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Guru Guru - Hinten CD (album) cover


Guru Guru



3.61 | 89 ratings

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Cesar Inca
Special Collaborator
Honorary Collaborator
4 stars "Hinten" is the sophomore album by Guru Guru which effectively confirms this power trio as a crucial item for the development of the krautrock movement that by 1971 had already become a melting pot of various sonic offerings converging on a common purpose of augmenting the language of rock and creating a peculiar edge to the avant-garde ideals that were being instilled in popular culture. This album is also famous (and infamous) for the cover photograph: a not too athletic male behind bearing a coarse tattoo that spreads on both buttocks. Well, the idea is clear in its intention to go against the two most recurrent trends in rock album sleeves: either a display of psychedelic figures based on a Modernistic approach or a manifestation of fantastic landscapes and characters where Surrealism and Romanticism unite. Not on this album sleeve, just that "lovingly" ugly image that I've already described and never will describe again. As for the music itself, there is a noticeable contrast between the straightforward atrocity in the cover and the refinement developed as an evolution from the dominantly chaotic ventures in the debut album "UFO". At this point, I must explain the same nuance that many other reviewers before me have done here in PA and other sources: the band maintains its original doses of energy and bizarreness, but in "Hinten", those unequivocal features are handled within a more focused dimension. Indeed, the sound of Mani's drumming happens to be more highlighted in the mix, which means that the band's explorations on free-form psychedelic and experimental jazz-rock give more room to the rhythmic architecture and subsequent variations to show off its inputs to the overall sound. Now, Guru Guru was a paradigmatic power trio in their first three albums, with both "Hinten" and "KänGuru" serving as the ultimate manifestations of this factor. The album kicks off with a Guru Guru undisputed classic, 'Electric Junk'. It starts with a Ten Years After sort of jam, high-spirited and happy-go-lucky, but it won't be long before this rock'n'roll party shifts toward a chaotic display (inc. a drum solo), which in itself is a transition to a different jam, heavier and denser, the track's main body. The Hendrix element that was also influential in Ash Ra Tempel and the electric climaxes of Amon Duul II can be spotted here as well, beyond doubt. 'The Meaning of Meaning' is next, in many ways perpetuating the prior piece's robust framework, but the slower tempo makes up the basis for a more constrained mood. After the 7 minute mark, a tribal drumming resource gets in so the whole band can shift to the track's second section: from the very beginning, it is quite clear that this section is aiming toward the ultimate climax, and indeed, the clever use of gradual intensity does not kill the sense of structure that prevails in the jam's foundation, but man, how wild this is... climatic and significant for all that the rock side of krautrock is about. The album's second half begins with another unquestionable Guru Guru classic ? 'Bo Diddley'. The Hendrixian guitar deliveries and Mani's ever-wild rhythmic demonstrations create a brotherhood of power to which the bass player adds electrifying cadences and sinister textures. 'Space Ship' occupies the album's last 11 minutes, managing to elaborate a superb culmination to it. A monotonous, sharp jam emerges in the first place as if portraying the mystery of otherworldly machineries, ultimately flowing into a disjointed exhibition of psychedelic chaos, very much "Ummagumma"-esque. A few seconds before the 7 minute mark, a new motif starts to build up slowly, which turns out to be a solid yet brief exercise on heavy progressive sonorities. Arguably, here we find the best gitar phrases in the whole album. At the 9 minute mark, the disjointed logic returns, excitingly enriched with reverse tape tricks: these last moments fulfill the very personification of cosmic madness. So, all in all, here is yet another brilliant rock monument that fully justifies Guru Guru's good name in the history of 70's experimental rock (krautrock and others).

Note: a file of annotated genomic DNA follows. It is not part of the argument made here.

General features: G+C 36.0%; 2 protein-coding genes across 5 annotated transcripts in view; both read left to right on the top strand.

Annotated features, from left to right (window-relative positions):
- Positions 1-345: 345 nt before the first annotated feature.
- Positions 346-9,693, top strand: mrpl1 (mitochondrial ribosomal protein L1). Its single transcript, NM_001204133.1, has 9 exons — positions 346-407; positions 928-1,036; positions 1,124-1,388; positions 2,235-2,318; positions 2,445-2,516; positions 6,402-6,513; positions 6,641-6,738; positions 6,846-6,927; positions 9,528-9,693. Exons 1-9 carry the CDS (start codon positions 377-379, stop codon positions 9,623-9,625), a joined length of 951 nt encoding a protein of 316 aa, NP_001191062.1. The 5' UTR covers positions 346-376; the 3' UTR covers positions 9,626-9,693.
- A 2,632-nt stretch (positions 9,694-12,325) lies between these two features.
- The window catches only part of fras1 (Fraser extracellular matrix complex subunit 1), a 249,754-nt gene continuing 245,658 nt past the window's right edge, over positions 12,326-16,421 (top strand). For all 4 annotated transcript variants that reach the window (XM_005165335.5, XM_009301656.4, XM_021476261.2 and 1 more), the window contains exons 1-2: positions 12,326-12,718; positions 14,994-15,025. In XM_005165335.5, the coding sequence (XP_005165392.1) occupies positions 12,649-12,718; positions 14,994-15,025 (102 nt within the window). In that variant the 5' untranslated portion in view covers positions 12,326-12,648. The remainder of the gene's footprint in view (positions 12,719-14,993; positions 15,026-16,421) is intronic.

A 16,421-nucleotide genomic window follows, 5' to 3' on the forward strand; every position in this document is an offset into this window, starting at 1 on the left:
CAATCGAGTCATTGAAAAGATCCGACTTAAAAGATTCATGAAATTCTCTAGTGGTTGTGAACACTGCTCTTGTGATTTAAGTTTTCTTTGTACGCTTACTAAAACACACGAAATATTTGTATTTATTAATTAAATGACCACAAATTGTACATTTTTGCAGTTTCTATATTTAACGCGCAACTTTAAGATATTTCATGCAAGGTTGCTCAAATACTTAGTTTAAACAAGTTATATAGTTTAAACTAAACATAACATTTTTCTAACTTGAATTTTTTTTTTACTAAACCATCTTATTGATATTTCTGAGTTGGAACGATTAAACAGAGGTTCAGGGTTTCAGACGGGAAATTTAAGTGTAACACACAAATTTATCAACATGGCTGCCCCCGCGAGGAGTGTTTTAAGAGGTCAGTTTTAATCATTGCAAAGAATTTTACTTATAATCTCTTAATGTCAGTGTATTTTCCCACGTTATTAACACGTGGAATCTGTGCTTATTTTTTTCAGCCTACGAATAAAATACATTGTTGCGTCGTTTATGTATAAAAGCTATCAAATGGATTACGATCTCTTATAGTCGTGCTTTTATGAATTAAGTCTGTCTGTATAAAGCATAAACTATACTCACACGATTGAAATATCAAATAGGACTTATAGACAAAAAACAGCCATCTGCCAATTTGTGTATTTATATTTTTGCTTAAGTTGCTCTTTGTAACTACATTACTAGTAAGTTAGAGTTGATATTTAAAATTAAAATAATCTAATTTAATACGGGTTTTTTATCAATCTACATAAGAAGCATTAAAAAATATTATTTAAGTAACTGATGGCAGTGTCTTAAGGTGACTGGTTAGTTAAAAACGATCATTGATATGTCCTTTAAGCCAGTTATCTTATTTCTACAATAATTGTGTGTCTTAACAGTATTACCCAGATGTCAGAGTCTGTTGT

Cesar Inca | 4/5 |


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